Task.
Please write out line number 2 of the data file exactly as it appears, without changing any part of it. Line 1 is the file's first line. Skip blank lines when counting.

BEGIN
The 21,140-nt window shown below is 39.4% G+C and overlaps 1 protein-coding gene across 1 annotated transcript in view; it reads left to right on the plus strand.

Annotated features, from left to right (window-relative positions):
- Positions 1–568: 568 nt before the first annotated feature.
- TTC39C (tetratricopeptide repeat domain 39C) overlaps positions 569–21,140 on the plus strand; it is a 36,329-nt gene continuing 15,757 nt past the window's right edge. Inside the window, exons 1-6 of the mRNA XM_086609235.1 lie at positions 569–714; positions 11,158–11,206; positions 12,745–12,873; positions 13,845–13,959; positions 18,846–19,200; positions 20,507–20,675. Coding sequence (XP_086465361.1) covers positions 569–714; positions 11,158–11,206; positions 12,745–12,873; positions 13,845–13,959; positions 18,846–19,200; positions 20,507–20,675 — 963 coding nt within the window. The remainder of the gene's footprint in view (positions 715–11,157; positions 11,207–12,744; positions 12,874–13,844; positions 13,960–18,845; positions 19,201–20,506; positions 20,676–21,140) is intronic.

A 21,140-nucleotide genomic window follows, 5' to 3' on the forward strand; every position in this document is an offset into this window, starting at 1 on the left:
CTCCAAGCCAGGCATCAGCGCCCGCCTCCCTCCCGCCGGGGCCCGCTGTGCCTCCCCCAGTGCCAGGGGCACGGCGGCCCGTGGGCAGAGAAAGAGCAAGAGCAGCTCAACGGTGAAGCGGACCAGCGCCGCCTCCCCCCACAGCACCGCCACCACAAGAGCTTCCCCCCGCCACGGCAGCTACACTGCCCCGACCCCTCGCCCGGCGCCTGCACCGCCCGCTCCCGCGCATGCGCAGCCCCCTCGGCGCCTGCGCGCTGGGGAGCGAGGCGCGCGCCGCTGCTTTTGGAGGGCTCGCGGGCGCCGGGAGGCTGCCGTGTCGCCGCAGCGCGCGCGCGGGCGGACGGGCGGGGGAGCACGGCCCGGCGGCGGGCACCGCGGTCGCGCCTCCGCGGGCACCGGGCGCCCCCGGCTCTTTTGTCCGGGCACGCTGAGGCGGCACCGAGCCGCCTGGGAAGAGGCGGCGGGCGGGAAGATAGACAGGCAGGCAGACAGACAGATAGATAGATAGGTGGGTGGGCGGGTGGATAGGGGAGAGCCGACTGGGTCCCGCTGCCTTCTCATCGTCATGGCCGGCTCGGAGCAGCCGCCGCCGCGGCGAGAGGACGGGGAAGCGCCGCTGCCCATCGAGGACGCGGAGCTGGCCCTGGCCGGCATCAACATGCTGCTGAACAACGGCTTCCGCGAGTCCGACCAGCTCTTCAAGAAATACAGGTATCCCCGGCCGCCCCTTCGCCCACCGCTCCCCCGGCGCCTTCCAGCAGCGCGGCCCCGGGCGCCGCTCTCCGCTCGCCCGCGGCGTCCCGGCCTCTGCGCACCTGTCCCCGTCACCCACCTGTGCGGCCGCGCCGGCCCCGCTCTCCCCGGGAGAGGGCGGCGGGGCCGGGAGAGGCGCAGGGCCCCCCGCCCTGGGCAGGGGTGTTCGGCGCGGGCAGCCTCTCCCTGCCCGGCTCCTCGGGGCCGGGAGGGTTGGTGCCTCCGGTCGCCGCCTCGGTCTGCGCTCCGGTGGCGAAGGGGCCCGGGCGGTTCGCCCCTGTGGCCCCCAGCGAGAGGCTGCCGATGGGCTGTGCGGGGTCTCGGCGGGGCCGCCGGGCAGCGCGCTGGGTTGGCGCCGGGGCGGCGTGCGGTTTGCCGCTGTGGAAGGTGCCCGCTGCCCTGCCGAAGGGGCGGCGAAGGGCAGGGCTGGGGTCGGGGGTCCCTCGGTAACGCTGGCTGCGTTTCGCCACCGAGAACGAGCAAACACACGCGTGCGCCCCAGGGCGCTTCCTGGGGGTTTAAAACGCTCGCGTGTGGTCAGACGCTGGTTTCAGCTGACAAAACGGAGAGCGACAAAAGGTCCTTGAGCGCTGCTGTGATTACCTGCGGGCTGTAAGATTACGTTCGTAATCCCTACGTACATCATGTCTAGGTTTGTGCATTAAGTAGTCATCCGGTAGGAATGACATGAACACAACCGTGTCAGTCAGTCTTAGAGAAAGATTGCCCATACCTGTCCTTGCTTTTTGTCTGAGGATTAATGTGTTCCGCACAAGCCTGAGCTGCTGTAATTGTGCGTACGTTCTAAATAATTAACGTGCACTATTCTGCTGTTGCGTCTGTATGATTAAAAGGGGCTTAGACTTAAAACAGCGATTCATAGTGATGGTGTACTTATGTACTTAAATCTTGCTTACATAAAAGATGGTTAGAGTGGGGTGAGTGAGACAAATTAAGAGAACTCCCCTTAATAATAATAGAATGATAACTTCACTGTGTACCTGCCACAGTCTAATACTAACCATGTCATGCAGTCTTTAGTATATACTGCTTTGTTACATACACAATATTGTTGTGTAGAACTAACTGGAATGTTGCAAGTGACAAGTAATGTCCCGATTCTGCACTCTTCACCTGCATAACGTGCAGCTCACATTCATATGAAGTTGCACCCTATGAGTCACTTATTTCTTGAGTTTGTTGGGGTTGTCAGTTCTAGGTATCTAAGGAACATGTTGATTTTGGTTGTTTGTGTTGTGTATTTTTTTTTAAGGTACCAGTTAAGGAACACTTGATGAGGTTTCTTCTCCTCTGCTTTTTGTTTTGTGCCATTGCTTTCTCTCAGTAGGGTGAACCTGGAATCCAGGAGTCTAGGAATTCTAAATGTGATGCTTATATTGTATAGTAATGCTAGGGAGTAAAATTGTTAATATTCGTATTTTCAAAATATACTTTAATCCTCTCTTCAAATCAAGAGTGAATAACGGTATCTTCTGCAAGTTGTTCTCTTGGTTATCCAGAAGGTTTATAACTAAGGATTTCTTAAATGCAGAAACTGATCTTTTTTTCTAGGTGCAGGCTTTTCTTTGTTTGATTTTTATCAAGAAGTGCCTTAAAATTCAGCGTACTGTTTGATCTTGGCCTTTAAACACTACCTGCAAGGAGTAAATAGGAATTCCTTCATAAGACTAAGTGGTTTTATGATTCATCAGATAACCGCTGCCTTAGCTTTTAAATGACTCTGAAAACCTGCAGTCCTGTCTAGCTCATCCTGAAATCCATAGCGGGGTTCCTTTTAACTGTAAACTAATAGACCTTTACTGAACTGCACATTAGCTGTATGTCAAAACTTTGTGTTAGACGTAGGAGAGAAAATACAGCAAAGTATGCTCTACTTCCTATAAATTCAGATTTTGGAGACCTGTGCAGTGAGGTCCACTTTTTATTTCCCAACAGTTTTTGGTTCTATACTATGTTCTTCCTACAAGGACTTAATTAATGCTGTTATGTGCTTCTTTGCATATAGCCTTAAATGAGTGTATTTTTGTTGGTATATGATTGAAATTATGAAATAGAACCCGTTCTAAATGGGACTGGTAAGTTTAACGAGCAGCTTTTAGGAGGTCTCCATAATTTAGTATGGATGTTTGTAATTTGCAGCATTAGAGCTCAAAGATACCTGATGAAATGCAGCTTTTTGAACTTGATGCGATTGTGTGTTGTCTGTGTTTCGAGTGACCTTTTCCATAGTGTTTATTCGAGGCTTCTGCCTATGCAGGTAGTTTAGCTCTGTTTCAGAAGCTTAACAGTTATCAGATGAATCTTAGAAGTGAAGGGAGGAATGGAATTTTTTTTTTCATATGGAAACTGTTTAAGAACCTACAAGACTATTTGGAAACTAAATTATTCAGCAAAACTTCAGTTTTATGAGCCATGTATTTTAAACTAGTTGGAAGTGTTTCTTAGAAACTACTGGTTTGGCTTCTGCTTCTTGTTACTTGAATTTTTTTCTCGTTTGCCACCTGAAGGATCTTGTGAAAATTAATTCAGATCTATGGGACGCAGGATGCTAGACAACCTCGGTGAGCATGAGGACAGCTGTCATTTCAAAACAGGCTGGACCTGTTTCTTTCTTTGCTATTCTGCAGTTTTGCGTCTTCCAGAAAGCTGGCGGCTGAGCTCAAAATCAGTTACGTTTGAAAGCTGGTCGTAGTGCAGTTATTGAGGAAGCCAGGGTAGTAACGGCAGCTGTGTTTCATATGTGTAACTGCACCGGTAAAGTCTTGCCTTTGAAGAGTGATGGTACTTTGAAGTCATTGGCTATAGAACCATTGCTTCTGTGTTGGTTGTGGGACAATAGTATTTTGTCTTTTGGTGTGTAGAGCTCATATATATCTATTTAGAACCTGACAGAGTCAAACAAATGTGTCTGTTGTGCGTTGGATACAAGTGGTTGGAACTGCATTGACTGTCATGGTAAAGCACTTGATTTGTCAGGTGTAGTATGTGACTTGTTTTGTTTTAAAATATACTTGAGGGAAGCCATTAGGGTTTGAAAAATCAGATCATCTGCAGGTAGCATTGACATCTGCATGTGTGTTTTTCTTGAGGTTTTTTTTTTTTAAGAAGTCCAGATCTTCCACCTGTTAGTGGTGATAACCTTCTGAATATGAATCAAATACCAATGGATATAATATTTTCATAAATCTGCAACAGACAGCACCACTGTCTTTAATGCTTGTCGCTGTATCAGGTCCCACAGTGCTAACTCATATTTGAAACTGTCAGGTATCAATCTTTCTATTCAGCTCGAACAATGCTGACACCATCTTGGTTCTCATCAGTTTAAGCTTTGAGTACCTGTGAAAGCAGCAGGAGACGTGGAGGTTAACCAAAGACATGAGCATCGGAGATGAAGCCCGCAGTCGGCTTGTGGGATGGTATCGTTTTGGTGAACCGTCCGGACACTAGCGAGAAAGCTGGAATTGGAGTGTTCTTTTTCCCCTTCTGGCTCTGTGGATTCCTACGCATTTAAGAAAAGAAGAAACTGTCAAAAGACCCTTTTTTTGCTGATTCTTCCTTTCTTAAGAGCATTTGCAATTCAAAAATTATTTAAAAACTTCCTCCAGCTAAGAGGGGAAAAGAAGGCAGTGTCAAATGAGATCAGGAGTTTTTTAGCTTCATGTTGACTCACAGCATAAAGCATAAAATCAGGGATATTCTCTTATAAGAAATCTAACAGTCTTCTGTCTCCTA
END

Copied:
Annotated features, from left to right (window-relative positions):